The Federal Trade Commission (FTC) is investigating whether Amazon deceives its customers about pricing, according to a Reuters report published Thursday.
The FTC’s probe is part of a larger review into Amazon’s recent decision to purchase Whole Foods, and stems from a consumer group’s own probe.
Consumer Watchdog conducted an analysis and reportedly found that 61 percent of offered items with reference prices — the purported cost of a product compared to a previously advertised price — were higher than a price for the same product in the prior three months. The group sent its study in a letter to the FTC earlier in July, according to Reuters. (RELATED: Amazon Looking To Block In-Store Customers From Checking Prices On Their Phones)
Amazon, though, argues that their research is extremely inaccurate.
“The study issued by Consumer Watchdog is deeply flawed, based on incomplete data and improper assumptions,” an Amazon spokeswoman told The Daily Caller News Foundation. “The conclusions the Consumer Watchdog group reached are flat out wrong. We validate the reference prices provided by manufacturers, vendors and sellers against actual prices recently found across Amazon and other retailers.”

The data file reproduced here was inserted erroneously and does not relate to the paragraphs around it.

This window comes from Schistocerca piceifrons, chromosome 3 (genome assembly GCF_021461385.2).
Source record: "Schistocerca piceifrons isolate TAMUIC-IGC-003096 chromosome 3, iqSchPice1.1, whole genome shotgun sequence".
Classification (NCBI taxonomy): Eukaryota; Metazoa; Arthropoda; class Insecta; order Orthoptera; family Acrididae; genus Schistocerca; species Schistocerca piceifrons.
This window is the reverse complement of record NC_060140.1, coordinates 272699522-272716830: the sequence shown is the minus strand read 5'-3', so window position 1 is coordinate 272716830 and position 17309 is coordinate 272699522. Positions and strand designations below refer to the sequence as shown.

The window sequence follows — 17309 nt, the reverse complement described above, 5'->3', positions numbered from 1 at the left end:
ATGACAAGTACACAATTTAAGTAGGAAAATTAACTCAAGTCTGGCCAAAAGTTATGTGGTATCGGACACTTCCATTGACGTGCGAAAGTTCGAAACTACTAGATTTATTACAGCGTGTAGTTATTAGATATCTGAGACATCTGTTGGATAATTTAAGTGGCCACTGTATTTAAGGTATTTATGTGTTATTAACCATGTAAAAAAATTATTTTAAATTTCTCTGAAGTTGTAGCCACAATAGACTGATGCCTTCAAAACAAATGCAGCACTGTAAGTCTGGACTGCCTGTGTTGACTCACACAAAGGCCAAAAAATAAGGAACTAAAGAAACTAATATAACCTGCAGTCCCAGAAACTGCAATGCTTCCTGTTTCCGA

Nevertheless, the FTC’s review seems to show it is somewhat diligently looking into all aspects of the tech conglomerate’s deal with the grocery powerhouse, Whole Foods. (RELATED: Amazon Wants To Open 2,000 Grocery Stores In The Next Decade)
Herbert Hovenkamp, an antitrust law professor, though, doesn’t think the FTC will forbid the acquisition even if Consumer Watchdog’s accusations prove true.
“Normally, we don’t think about deceptive pricing as a sign of market power and indeed if you look at the people who do it, they’re not monopolists,” Hovenkamp told Yahoo Finance. “These are the aluminum-siding sales people and used-car dealers and small firms that operate in particular markets where they can take advantage of vulnerable people.”
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